8.13.2011

Giving Voice

Creating wholly believable characters is often the most difficult and exciting challenge for an author, in part due to the fact that in finding ways to explore and express the depths and dimensions of their characters, authors can be faced with some depths and dimensions of themselves that aren't always easy or comfortable. Exploring our own motivations, values, and emotions seems to me a necessary step on the path towards infusing our storytelling and characters with a deeply compelling voice that will ring true to a reader.

Editors talk frequently about the necessity of an author staying true to their own voice in expressing the voice of their main character; a definition of "voice" in this instance encompasses the word choice, sentence structure, cadence, vernacular, slang, idioms, quirks, and the poetry of speech that help to identify a character within a setting. To my mind "voice" also encompasses that which lies beneath the actual words a character expresses—namely, the emotions, motivations, doubts, desires, fears, hopes, and internal trajectory of the character. These are the elements of a "character" that will turn an "anyone" into a "someone"—a distinct individual with whom readers might identify and in whom readers will believe. "Voice," then, is not only a character's expression through speech and thought, but a characters' expression through actions, choices, and decisions. If we can be completely clear as to who our character is—how that character will behave in any situation, what that character believes in, what side that character will take in an emotional or physical challenge, and how that character will or will not evolve through each experience— then the voice of that character will resonate clearly and give humanity to that character, for all the good and the bad, the strengths and weaknesses, the triumphs and the doubts that infuse every one of us.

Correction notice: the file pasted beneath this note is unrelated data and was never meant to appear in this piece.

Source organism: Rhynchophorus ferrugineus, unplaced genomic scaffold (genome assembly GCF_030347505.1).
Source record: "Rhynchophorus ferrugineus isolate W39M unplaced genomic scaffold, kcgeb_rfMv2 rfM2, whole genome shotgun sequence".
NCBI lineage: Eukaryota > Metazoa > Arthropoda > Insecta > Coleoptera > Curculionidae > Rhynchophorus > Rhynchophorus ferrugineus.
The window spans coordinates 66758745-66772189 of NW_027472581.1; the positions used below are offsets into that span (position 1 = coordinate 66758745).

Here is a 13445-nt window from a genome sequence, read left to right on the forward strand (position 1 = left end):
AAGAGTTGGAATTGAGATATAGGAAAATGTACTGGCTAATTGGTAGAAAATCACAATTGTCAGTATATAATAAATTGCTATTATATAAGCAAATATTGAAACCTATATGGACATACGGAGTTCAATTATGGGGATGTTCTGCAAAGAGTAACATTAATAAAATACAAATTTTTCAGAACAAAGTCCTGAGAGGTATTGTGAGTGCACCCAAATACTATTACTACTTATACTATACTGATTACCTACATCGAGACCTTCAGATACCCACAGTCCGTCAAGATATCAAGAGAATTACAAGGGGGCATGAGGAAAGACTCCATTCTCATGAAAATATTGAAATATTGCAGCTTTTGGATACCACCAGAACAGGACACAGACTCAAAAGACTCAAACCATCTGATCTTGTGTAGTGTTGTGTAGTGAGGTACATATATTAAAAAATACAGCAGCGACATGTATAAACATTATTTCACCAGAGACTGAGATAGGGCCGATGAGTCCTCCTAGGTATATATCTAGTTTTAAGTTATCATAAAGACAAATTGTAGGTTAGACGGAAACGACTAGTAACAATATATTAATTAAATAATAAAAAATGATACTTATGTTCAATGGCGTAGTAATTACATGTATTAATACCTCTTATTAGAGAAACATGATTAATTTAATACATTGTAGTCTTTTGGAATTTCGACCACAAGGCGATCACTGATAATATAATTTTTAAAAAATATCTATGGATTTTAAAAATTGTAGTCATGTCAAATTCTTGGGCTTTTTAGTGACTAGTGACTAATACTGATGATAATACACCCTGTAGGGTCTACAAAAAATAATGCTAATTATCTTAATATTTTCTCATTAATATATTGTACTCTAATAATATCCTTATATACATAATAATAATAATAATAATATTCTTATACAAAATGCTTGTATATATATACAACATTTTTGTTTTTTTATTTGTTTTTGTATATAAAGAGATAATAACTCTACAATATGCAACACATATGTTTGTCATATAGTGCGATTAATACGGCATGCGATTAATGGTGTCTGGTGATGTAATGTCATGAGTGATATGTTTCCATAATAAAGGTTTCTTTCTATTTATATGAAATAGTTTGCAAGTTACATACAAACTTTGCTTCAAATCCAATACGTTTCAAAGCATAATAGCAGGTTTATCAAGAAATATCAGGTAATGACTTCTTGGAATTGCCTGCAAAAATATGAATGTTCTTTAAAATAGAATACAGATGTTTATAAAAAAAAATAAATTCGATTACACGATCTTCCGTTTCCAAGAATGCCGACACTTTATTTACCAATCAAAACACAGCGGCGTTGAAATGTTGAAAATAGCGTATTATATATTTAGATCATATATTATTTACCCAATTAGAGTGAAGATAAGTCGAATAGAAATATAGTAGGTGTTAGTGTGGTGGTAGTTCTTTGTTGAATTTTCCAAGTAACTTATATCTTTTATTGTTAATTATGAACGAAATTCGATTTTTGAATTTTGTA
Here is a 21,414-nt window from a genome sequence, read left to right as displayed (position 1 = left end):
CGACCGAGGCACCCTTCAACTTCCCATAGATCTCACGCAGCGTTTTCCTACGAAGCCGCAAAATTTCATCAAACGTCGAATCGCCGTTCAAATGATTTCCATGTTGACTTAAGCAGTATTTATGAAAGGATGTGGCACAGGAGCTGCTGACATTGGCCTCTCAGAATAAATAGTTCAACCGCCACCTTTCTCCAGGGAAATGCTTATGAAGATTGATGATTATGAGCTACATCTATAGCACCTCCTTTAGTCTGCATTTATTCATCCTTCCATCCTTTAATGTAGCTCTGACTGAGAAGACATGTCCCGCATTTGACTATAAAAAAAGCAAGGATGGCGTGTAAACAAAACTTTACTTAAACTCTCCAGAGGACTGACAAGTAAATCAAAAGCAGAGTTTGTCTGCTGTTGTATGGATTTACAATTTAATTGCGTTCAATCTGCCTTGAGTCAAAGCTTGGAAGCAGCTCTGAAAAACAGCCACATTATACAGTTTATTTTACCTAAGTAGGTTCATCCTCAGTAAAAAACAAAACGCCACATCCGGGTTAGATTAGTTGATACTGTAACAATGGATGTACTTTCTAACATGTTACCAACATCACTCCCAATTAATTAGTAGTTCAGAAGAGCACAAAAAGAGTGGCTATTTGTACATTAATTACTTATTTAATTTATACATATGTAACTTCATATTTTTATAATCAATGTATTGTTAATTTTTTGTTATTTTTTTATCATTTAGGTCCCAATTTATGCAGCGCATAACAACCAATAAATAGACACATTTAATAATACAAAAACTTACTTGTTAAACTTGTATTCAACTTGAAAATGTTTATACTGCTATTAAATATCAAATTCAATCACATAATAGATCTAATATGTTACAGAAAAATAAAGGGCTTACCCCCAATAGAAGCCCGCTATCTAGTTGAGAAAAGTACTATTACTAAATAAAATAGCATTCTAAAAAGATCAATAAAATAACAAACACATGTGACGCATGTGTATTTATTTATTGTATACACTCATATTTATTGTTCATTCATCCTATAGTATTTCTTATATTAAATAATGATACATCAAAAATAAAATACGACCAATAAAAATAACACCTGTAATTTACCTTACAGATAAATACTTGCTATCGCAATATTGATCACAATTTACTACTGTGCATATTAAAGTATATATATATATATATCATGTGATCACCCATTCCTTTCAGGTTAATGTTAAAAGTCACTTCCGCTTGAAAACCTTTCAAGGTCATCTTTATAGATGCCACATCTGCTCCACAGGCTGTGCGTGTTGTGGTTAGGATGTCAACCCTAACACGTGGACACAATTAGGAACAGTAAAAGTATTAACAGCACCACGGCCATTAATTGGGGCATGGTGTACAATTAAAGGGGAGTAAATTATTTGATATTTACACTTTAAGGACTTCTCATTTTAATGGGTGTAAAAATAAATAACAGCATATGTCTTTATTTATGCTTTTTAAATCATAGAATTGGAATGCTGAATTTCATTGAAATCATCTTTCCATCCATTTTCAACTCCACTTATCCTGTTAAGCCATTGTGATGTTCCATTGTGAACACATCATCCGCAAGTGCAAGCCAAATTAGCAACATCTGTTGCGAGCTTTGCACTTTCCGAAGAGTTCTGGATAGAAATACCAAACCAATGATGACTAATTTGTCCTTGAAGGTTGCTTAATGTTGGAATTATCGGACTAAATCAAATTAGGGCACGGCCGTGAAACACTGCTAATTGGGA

We are often encouraged, as we encourage others, to give voice, which means not only to actually say something when saying something seems called for, but it means participating in a larger dialogue, be it emotional, political, or societal in such a way that we are heard, we express, we take a stand. We don't necessarily achieve this with words; we do this with actions and decisions informed by what we feel to be right. And we can only express—and be true to—our voice if we are willing to meet ourselves truly. Our candid exploration of the "why?"s and "why not?"s behind our own decisions, choices and paths taken most assuredly will inform and nourish the "why?"s and "why not?"s of the characters we create. It can be a challenging road inside ourselves to find our own voices, but what can result is the creation of true characters about whom a reader will think, "Of course she'd say that!" or "Of course he'd feel that way." Whether it’s through speech, emotion, or action, it's all voice.  And by honoring our own voices, by taking deep breaths of our own selves, we will find the means to give voice to--and breathe life into--our stories, our characters.

© emma d dryden, drydenbks LLC

10 comments: